dangerous situation with shutdown process
bv at wjv.com
Sat Jul 16 14:08:50 GMT 2005
Somewhere around Fri, Jul 15, 2005 at 22:13 , the world stopped
and listened as freebsd-stable-request at freebsd.org graced us with
this profound tidbit of wisdom that would fulfill the enjoyment of
> Date: Fri, 15 Jul 2005 18:22:14 +0200
> From: Matthias Buelow <mkb at incubus.de>
> Subject: Re: dangerous situation with shutdown process
> To: Bill Vermillion <bv at wjv.com>
> Cc: freebsd-stable at freebsd.org
> Message-ID: <20050715162214.GA665 at drjekyll.mkbuelow.net>
> Content-Type: text/plain; charset=us-ascii
> Bill Vermillion wrote:
> >Copying very large files and then shutting down I hope is not a
> >normal procecure for you. softupdates sometimes do take a long
> >time when you are removing/copying very large files.
> >Others have suggested different time-outs but you'd have to figure
> >out the largest size you may every encounter and set things for
> >that, which is not going to help for everyday operation.
> >I've watched the amount of disk space increase slowly by performing
> >'df' and it can take a long time - up to a minute on some extremely
> >large partitions I was cleaning.
> >One way to force everything to be written I've found [by
> >observation only] is to perform an fsck on that file system.
> >If you only do huge copies and immediate shutdowns rarely, then
> >maybe it's just a good idea to remember how softupdates work, and
> >then fsck, then shutdown.
> >I'm always against changing default operations from typical
> >operations to extremes.
> Sorry folks, have I somehow dropped into a parallel universe,
> or is there some serious misunderstanding going on?
> To the OP: There is no "sync" process that is being killed by
> shutdown. The kernel writes out all dirty buffers as part of its
> shutdown procedure.
I was under the impression that there was a problem, that's why I
wrote my reply.
> Bill, as I get it from what you wrote, correct me if I'm wrong,
> you assume that:
> 1. unmount doesn't wait for all dirty data being committed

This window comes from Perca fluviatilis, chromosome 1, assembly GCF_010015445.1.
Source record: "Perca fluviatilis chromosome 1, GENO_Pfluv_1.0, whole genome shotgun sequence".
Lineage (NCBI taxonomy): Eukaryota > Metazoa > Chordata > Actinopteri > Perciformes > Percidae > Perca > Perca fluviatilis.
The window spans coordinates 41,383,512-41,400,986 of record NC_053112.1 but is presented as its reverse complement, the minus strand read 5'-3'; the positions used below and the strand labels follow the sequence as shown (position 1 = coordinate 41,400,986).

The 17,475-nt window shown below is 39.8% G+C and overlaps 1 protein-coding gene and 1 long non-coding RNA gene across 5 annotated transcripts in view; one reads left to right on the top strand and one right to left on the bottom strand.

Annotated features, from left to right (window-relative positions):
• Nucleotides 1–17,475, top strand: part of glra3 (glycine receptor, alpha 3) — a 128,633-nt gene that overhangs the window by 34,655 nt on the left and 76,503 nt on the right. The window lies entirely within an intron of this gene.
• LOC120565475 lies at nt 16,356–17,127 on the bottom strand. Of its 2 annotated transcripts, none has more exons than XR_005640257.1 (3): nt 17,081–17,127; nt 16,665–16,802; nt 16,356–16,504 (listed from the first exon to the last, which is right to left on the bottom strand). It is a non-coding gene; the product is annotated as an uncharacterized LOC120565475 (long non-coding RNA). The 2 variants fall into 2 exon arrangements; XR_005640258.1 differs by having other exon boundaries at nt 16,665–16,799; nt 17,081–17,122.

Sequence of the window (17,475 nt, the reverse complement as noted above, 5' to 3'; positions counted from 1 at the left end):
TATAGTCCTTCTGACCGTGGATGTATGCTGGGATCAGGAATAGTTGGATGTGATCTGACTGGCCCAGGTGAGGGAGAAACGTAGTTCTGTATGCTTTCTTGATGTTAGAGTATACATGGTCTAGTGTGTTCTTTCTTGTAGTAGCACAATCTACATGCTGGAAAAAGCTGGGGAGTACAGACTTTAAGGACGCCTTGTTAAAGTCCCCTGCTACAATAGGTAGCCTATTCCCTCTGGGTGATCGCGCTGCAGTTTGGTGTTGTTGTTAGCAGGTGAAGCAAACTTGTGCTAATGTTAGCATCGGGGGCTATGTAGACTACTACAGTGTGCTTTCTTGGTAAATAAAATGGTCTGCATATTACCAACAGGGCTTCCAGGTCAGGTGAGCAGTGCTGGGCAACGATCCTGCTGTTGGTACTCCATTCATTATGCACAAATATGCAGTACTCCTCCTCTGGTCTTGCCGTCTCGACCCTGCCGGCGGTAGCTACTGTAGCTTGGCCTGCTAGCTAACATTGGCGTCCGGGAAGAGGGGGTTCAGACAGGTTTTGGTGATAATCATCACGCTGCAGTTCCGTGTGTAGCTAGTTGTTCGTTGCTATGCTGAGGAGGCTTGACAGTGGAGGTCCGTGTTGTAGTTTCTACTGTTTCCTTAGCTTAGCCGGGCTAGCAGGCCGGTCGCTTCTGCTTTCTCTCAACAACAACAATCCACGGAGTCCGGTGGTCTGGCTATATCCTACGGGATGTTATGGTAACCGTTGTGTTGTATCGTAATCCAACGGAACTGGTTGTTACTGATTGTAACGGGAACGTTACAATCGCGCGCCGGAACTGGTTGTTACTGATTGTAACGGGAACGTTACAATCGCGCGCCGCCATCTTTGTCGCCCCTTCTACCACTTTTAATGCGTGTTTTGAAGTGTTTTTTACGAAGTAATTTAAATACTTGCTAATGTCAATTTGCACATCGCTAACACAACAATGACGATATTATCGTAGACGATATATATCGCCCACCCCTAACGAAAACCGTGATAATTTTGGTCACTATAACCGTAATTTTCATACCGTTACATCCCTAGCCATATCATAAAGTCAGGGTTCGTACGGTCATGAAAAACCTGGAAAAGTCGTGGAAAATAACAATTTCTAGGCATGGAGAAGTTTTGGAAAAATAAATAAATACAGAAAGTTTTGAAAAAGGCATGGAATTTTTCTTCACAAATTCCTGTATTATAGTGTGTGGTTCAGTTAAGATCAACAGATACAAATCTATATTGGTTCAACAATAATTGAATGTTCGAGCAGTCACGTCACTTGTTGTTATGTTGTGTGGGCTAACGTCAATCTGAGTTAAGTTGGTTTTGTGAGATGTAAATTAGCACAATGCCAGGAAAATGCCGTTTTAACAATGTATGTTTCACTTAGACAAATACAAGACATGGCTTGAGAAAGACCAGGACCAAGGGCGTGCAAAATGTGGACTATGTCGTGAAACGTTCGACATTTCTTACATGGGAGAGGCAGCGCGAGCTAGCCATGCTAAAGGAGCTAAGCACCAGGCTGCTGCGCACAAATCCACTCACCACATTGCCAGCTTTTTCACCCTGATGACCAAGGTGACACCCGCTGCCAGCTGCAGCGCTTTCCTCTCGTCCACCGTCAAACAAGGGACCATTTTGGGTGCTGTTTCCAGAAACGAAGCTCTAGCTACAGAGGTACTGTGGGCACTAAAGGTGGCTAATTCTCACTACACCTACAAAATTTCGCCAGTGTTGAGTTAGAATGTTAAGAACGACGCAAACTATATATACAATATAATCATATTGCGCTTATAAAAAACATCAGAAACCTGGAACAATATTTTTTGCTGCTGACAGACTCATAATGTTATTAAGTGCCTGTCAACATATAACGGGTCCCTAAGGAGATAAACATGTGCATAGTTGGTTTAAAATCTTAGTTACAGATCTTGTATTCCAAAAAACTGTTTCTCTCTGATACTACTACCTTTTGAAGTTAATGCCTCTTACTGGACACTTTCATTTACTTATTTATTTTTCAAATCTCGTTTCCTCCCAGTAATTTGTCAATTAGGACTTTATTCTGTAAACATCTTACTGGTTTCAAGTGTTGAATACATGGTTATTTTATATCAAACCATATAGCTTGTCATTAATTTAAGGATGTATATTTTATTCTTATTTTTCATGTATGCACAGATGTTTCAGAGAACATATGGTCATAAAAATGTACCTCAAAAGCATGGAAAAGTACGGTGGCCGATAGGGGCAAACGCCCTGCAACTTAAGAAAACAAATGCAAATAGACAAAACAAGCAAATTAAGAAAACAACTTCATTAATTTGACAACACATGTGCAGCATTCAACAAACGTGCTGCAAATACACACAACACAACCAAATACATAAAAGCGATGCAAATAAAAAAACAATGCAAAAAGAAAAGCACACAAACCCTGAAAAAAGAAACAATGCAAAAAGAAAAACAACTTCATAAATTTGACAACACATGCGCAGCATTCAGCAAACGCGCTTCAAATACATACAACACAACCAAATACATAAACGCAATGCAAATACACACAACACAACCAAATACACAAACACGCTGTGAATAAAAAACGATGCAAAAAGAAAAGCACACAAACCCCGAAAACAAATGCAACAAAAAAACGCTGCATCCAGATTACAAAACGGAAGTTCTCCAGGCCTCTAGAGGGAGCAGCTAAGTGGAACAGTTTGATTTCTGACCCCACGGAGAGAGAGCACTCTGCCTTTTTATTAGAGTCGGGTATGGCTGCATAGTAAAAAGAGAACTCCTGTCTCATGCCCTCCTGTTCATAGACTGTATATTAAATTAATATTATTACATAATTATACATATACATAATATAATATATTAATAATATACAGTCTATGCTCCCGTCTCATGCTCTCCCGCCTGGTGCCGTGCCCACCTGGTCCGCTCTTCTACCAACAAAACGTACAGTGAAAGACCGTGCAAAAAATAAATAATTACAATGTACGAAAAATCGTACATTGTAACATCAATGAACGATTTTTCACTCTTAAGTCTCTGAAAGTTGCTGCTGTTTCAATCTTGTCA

> to disk before somehow removing the filesystem,
That's what the OP seemed to indicate.
> 2. fsck on a live filesystem will somehow speed things up.
Actually an fsck on a live filesystem will force the softupdates to
complete more quickly - that is from observation - and when I've
deleted extremly large directories - usually /usr/src and /usr/obj.
It only speeds up flushing the blocks to disk.
> For 1., this is surely not the case, the same as with shutdown,
> the kernel of course writes (drive errors notwithstanding)
> all modified buffers and updates all on-disk structures before
> marking the fs clean, and
> for 2., you should never fsck a mounted filesystem. Besides,
> it is completely unnecessary.
You can fsck a mounted file system and fsck will run in read-only
mode. That way you can check for problems, and if there is
something wrong you can shutdown and restart. FreeBSD will NOT
run fsck in anything other than READ ONLY when the file system is
And in the old days when drives were smaller and slower and
perfomance needed to be maximized, from about Verision III through
System V you could run fsck -S <device> from cron!!
The -S flag was interesting in that it would actually re-write
the freelist IF AND ONLY IF there was no corruption on the drive.
Since blocks on those systems were used in the revers order they were
released, running fsck -S sorted the freelist in ascending order
and thus helped to elminate fragmentation. This was particularly
important on the S51 file systems - as it was before the SysV's
adoptedf variants of the FFS system that came from BSD.
> If the OP has encountered any data corruption, this is due to
> an unclean shutdown because of disk errors or a kernel bug,
> and not because of "timeouts" that are too short or something
> like that.
It would have been nice to see his actual errors.
Bill Vermillion - bv @ wjv . com
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